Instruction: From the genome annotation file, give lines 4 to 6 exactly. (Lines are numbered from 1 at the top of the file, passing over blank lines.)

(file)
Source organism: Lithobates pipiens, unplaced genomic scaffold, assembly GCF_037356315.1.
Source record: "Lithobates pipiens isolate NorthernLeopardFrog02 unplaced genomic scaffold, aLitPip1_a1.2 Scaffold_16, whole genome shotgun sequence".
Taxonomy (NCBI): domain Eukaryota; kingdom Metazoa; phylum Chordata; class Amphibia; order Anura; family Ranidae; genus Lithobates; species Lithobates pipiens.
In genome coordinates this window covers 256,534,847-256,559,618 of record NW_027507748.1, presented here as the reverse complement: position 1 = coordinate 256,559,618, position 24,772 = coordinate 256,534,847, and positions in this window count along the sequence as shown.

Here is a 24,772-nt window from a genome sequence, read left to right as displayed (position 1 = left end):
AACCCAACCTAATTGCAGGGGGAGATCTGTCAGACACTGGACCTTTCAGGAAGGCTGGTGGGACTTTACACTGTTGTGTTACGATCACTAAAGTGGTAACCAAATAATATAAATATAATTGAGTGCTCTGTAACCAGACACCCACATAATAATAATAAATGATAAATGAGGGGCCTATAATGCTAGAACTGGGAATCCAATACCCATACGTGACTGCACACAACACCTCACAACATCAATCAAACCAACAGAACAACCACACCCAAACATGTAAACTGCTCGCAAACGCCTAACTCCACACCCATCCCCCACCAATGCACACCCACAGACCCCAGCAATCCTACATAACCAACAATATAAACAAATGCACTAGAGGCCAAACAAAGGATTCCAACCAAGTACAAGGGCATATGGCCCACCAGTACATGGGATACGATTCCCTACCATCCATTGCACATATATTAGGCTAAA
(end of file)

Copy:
In genome coordinates this window covers 256,534,847-256,559,618 of record NW_027507748.1, presented here as the reverse complement: position 1 = coordinate 256,559,618, position 24,772 = coordinate 256,534,847, and positions in this window count along the sequence as shown.

Here is a 24,772-nt window from a genome sequence, read left to right as displayed (position 1 = left end):
AACCCAACCTAATTGCAGGGGGAGATCTGTCAGACACTGGACCTTTCAGGAAGGCTGGTGGGACTTTACACTGTTGTGTTACGATCACTAAAGTGGTAACCAAATAATATAAATATAATTGAGTGCTCTGTAACCAGACACCCACATAATAATAATAAATGATAAATGAGGGGCCTATAATGCTAGAACTGGGAATCCAATACCCATACGTGACTGCACACAACACCTCACAACATCAATCAAACCAACAGAACAACCACACCCAAACATGTAAACTGCTCGCAAACGCCTAACTCCACACCCATCCCCCACCAATGCACACCCACAGACCCCAGCAATCCTACATAACCAACAATATAAACAAATGCACTAGAGGCCAAACAAAGGATTCCAACCAAGTACAAGGGCATATGGCCCACCAGTACATGGGATACGATTCCCTACCATCCATTGCACATATATTAGGCTAAA